International Center for Radio Astronomy Research | 2018 Oct 29
Two outback radio telescopes synchronised to observe the same point of sky have discovered more about one of the Universe’s most mysterious events in new research published today.
The Curtin University-led Murchison Widefield Array (MWA) and CSIRO’s Australian SKA Pathfinder (ASKAP) telescopes were searching the sky for fast radio bursts, which are exceptionally bright flashes of energy coming from deep space.
These extreme events last for only a millisecond but are so bright that many astronomers initially dismissed the first recorded fast radio burst as an observational error.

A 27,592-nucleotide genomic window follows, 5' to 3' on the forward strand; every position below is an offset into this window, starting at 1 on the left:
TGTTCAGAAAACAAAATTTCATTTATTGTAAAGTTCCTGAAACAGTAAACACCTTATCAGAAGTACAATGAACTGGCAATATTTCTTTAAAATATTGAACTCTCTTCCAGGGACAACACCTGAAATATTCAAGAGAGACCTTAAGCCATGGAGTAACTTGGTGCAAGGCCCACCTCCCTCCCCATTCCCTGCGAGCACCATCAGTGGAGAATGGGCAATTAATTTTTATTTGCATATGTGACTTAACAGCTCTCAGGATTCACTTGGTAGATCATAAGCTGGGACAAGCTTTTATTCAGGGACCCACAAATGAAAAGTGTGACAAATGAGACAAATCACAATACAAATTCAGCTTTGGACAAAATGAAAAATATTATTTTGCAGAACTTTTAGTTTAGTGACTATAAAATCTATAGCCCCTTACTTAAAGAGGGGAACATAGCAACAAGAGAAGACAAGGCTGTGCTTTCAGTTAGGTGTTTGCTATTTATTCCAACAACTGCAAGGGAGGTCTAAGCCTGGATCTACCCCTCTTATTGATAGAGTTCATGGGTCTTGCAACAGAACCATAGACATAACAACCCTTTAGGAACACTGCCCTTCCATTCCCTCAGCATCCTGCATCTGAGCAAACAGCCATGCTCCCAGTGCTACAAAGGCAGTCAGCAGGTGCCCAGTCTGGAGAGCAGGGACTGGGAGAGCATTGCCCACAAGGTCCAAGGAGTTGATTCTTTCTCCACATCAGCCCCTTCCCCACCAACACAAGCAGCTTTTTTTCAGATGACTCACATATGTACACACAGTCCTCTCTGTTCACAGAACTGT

In research published in the Astrophysical Journal Letters, astronomers describe how ASKAP detected several extremely bright fast radio bursts, but the MWA—which scans the sky at lower frequencies—did not see anything, even though it was pointed at the same area of sky at the same time. ...
No Low-Frequency Emission from Extremely Bright Fast Radio Bursts ~ M. Sokolowski et al